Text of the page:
A ten-minute walk from there took me to ‘Picnicadilly’, a side section of Piccadilly Station approach which had been fenced off and turned into a very pleasant picnic area with shrubs, artificial grass and picnic benches.
Down the road to Piccadilly Gardens and on Portland Street I found Soak In The City, a bath full of flowers situated in the ground floor window of a modern office block, but again the reality wasn’t the same as the website. The internet had shown a very pretty photo of the bath taken from inside what seemed to be a reception area but with the building closed there was no access so unfortunately I could only get my shots from outside. Disappointing really but there was a pretty tree just outside the door so at least I got a reasonable shot of that.
Back across to the far side of Piccadilly Gardens I revisited Stevenson Square in the NQ to check if I’d missed anything on my previous visit; I hadn’t really, though I did find some small fancy trees in pots outside a restaurant down a narrow side street. From there it was down to the Arndale shopping centre and another search for the floral bee sculpture inspired by the 2018 public art trail Bee In The City. This time I found it quite easily and its location proved that it wasn’t there when I’d looked for it before.
Next I was on a quest to find a bike covered in orange blooms supposedly situated in King Street. I hadn’t known about it on my previous visit and though it seemed to be too bright to miss I couldn’t see it anywhere even though I walked the length of King Street and back. I did however use the opportunity to photograph one or two things which I hadn’t done previously.
The next on my list was the King Street Town House which promised a very pretty frontage. It wasn’t actually on King Street, it was a couple of streets away from the top end but I found it easily enough and though the front wasn’t exactly awash with flowers the entrance was very pretty.
Just along the street was the Belvedere modern office block, though with a name like that it should really have been a hotel. Here in what would normally be the main entrance was Swing Into Summer, a large and very lovely floral display with a swing at its centre. I’d known nothing about it as it wasn’t mentioned anywhere on the internet so I found it by accident but I was glad I did as it really was nice.
Heading back to Victoria Station I had one last place to go to, the Corn Exchange not far from the cathedral. My main reason for going there will be featured in a future post as I took many more photos than I expected but I was also delighted to find that both entrances were covered in flowers, making my last two shots exceptionally colourful.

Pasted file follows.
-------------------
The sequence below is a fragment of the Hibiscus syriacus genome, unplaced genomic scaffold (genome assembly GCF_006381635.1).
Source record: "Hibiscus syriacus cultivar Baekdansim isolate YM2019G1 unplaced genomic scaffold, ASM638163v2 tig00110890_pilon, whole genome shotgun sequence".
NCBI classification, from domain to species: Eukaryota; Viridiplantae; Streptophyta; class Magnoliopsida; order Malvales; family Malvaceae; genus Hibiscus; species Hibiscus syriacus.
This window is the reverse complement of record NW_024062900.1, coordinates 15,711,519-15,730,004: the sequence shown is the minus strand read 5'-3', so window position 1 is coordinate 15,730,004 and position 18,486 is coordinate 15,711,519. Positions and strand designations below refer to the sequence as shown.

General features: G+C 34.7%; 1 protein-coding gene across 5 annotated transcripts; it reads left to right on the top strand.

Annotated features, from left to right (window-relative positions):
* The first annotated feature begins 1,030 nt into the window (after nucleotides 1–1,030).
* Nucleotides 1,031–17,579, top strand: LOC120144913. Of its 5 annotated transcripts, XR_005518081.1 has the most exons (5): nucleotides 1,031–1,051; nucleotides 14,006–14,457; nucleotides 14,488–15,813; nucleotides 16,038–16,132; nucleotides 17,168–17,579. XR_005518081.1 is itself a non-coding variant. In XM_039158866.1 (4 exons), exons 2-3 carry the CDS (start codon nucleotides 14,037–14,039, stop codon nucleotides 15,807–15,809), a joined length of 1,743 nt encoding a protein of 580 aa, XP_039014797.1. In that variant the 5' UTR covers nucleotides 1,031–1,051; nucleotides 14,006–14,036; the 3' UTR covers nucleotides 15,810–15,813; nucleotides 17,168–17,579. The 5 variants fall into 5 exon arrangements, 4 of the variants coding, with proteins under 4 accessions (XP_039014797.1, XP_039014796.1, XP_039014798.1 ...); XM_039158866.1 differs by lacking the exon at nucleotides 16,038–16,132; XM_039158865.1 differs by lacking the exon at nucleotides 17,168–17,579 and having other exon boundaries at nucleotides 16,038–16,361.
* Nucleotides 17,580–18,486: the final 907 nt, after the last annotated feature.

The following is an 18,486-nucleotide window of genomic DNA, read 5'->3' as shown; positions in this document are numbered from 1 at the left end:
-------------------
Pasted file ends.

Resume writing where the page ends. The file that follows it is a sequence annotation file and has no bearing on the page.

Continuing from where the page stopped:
As I headed back home on the train I was glad to take the weight off my feet for a short while. I don’t know how far I walked round the city centre that day but it was certainly some distance, and after almost seven hours on foot I was glad to get home and chill out for a while.
Continuing my walk round the city centre in search of floral installations I backtracked from St. Ann’s Square to the nearby Selfridge’s store where I found two large decorated commercial wheeled bins outside the main entrance, each containing a sizeable arrangement of foliage and flowers.
According to various websites there was a bee-friendly rooftop garden at the Printworks so as that was only a couple of hundred yards away I made it my next stop, however I could find no signs or indication of the garden anywhere. Asking one of the security guys at the entrance I was told that it hadn’t been finished in time so wasn’t yet open to the public; a bit disappointing really as apart from the garden itself I think I could have got some good shots of the city centre from up there.
Round at the Arndale shopping centre I went in search of a large floral bee but even though I walked through the whole place, both upstairs and down, I couldn’t find it anywhere. I’ve seen it on Instagram since then so I can only assume that either it didn’t exist at the time or as it was still only early morning it hadn’t been put out on display for the day.
Moving on I decided to go up into the NQ as according to the official website Stevenson Square had received (quote) ‘a magical floral makeover’ however when I got there I felt distinctly underwhelmed. Expecting to see a myriad of flower decorations brightening up many parts of the square I could only find a couple of decorated doorways and one or two planters containing tall grasses, although behind a bus shelter there was a very quirky use of some old portable tv sets and deep wooden office drawers.
Down the road in Tib Street the Northern Flower shop had a display of flowering plants set outside on wooden crates although as I’ve never seen the place open before I’m not sure if that was actually part of the flower show or just their normal way of trading. Across the road and round the corner Frog flower shop was festooned in pretty garlands although as I’ve seen them on previous occasions they seem to be a permanent fixture rather than part of the show.
Three different local groups of stitchers, knitters and yarn addicts have collectively been yarn bombing the lower part of Market Street outside M & S and that’s where I found the bright, colourful and quirky knitted trees complete with bees, birds, rainbow caterpillars and even sea creatures, all guaranteed to raise a smile.
By this time I’d more or less given up on my planned route round the streets so I decided to just wander randomly to find other displays. In St. Mary’s Street I found Gaucho Argentinian restaurant, along Deansgate I found the attractive terrace of the very new and recently opened Qbic Hotel, and in the lower part of King Street Boodle’s doorway was surrounded by deep pink and cream roses.